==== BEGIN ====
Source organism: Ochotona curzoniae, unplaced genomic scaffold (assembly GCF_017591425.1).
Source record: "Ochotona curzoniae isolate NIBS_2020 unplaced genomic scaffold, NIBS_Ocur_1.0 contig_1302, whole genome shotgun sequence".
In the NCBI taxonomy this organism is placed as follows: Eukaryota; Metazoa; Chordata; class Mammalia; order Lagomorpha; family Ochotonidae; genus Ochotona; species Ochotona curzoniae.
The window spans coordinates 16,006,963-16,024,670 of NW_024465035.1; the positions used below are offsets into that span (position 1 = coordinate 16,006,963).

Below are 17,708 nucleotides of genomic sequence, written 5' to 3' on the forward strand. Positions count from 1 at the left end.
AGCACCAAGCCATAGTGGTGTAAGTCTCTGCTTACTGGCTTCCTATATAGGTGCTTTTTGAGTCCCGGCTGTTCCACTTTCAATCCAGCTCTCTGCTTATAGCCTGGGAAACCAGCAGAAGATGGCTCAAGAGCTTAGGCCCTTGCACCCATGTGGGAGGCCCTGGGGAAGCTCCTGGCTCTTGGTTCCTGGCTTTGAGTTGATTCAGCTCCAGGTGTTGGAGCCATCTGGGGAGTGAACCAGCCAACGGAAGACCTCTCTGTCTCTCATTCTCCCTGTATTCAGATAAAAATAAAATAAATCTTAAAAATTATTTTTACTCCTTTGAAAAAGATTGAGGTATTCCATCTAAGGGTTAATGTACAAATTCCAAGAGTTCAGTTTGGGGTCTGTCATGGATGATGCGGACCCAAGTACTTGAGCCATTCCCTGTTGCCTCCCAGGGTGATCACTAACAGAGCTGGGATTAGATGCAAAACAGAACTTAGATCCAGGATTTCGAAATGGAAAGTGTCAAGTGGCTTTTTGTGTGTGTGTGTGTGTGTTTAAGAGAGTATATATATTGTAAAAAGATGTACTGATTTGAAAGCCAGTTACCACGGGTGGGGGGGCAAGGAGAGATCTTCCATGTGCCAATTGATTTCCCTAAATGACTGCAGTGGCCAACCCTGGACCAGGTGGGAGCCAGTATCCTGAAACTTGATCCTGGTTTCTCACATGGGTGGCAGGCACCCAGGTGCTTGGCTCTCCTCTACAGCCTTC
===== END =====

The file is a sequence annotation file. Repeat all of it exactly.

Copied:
Source organism: Ochotona curzoniae, unplaced genomic scaffold (assembly GCF_017591425.1).
Source record: "Ochotona curzoniae isolate NIBS_2020 unplaced genomic scaffold, NIBS_Ocur_1.0 contig_1302, whole genome shotgun sequence".
In the NCBI taxonomy this organism is placed as follows: Eukaryota; Metazoa; Chordata; class Mammalia; order Lagomorpha; family Ochotonidae; genus Ochotona; species Ochotona curzoniae.
The window spans coordinates 16,006,963-16,024,670 of NW_024465035.1; the positions used below are offsets into that span (position 1 = coordinate 16,006,963).

Below are 17,708 nucleotides of genomic sequence, written 5' to 3' on the forward strand. Positions count from 1 at the left end.
AGCACCAAGCCATAGTGGTGTAAGTCTCTGCTTACTGGCTTCCTATATAGGTGCTTTTTGAGTCCCGGCTGTTCCACTTTCAATCCAGCTCTCTGCTTATAGCCTGGGAAACCAGCAGAAGATGGCTCAAGAGCTTAGGCCCTTGCACCCATGTGGGAGGCCCTGGGGAAGCTCCTGGCTCTTGGTTCCTGGCTTTGAGTTGATTCAGCTCCAGGTGTTGGAGCCATCTGGGGAGTGAACCAGCCAACGGAAGACCTCTCTGTCTCTCATTCTCCCTGTATTCAGATAAAAATAAAATAAATCTTAAAAATTATTTTTACTCCTTTGAAAAAGATTGAGGTATTCCATCTAAGGGTTAATGTACAAATTCCAAGAGTTCAGTTTGGGGTCTGTCATGGATGATGCGGACCCAAGTACTTGAGCCATTCCCTGTTGCCTCCCAGGGTGATCACTAACAGAGCTGGGATTAGATGCAAAACAGAACTTAGATCCAGGATTTCGAAATGGAAAGTGTCAAGTGGCTTTTTGTGTGTGTGTGTGTGTGTTTAAGAGAGTATATATATTGTAAAAAGATGTACTGATTTGAAAGCCAGTTACCACGGGTGGGGGGGCAAGGAGAGATCTTCCATGTGCCAATTGATTTCCCTAAATGACTGCAGTGGCCAACCCTGGACCAGGTGGGAGCCAGTATCCTGAAACTTGATCCTGGTTTCTCACATGGGTGGCAGGCACCCAGGTGCTTGGCTCTCCTCTACAGCCTTC